Monday, August 24, 2009

Sunflowers we have known

When sunflowers bloom, they call for the camera. Each conveys a different personality...
Thistle-like beginnings:

A winking opening:
A bright hybrid:

An odd twin headed flower, the new one getting ready to bloom as soon as the first one leaves off.
A row of flowers bowing to the rain and praying for the sun:

10 foot tall planting grown in this Spring's pig pen:
From beneath:
From the top:

A big momma flower which laid on the ground allowing a dozen or so children to bloom:

Anyway, tour the flowers for yourself. How many more weeks of blooming????


Pac Choi

This week we benefit from a little help from our neighbors and friends at Snell Family Farm. As some of you know, of the THREE attempts to germinate cucumbers, only a 3rd of one of those plantings actually got going (remember: wettest summer ever...) So, there is a cucumber patch we will borrow from this week so that we won't miss out entirely on our cukes! The fine print would read "un-certified organic", which means that the Snells are not certified organic growers, but on the ground they sub-lease from Broadturn Farm, they do not use any substances not allowed in organic production. Yes, there is more to organic farming than not using broad-spectrum, persistent pesticides, and petroleum-based fertilizers. There is crop rotation, manure application waiting periods, "integrated pest management", record-keeping, and more... but back to the cucumbers.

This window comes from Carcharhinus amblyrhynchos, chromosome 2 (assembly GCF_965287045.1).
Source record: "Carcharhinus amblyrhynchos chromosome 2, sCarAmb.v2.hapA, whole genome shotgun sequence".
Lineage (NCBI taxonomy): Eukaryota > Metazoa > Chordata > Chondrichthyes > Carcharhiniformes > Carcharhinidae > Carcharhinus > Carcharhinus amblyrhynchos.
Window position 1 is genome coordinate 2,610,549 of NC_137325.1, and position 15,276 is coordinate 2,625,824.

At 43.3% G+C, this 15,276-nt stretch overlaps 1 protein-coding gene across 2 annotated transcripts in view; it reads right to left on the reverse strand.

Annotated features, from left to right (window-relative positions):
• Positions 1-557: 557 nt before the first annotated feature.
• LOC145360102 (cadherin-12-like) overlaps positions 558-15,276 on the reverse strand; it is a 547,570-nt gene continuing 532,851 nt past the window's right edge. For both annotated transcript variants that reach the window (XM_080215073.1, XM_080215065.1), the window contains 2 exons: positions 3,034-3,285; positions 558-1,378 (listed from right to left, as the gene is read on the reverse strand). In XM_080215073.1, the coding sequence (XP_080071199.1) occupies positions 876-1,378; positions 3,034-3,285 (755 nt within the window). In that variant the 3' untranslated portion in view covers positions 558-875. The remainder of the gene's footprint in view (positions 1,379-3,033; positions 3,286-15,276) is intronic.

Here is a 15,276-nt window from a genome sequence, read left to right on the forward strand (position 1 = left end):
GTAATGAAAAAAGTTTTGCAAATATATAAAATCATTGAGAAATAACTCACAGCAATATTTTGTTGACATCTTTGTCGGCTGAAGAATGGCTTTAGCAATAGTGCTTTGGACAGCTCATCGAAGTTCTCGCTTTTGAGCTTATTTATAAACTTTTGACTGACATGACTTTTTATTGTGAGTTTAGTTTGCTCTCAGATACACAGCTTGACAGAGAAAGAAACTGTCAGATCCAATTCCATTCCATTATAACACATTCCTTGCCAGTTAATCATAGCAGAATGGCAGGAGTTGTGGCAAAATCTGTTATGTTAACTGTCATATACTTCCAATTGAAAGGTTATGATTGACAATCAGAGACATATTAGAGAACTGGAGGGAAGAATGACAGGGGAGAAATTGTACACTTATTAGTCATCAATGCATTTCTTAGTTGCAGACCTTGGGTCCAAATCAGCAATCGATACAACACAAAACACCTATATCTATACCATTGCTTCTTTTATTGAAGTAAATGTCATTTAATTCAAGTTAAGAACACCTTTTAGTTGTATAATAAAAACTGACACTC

The Snells (who are very responsible farmers) have some very compelling reasons to not be certified organic. The best reason is the integrity they have earned through their direct marketing relationships, for which no label is required. But during this especially difficult season there are a couple of very interesting arguments against organic certification.
The different materials unavailable to organic growers can moderate a disaster season like this one. Many organic farmers will be deep in debt by the end of the season, and some may not financially be able to continue farming. Theoretically the higher price of organic covers the higher costs (like labor, but also the more expensive organic input materials). But that is just theoretical and in a good season, everyone has short term memory, and prices go down. Organic farming can be extreme in its ups and downs, and that is hardly ever a good thing. Moderation is more sustainable.
Another issue is the quantity of materials many organic farmers are loading onto crops to keep the late blight from spreading. We use copper as a fungicide, which is a "natural" material, but certainly not advisable if sprayed every week for a whole summer; same thing with sulfur which is used on fruit trees. This approach to the season is like fighting a match with one hand tied behind your back. Less effective materials are being used in an attempt to deliver the same result as gotten with conventional techniques. That means more material, more frequent tractor circuits spraying the material, and more residues. Again, moderation might be more sustainable.
You can see that John Snell and I have had a few interesting discussions in the field, me with my back-pack sprayer, and him on his dusty sprayer tractor.
"It isn't exactly a peaches and cream year, that's for sure!"- John Snell

1 comment:

  1. I hope the copper has helped you this summer...we lost most of our tomatoes (even with copper) and are relying on our pineapple ground cherries (husk cherry) and sunberries to fill in the gap at market. Its been a tough year to start our own farm but at least we know all the challenges one can face in the worst of conditions.

    Old Ocean House Farms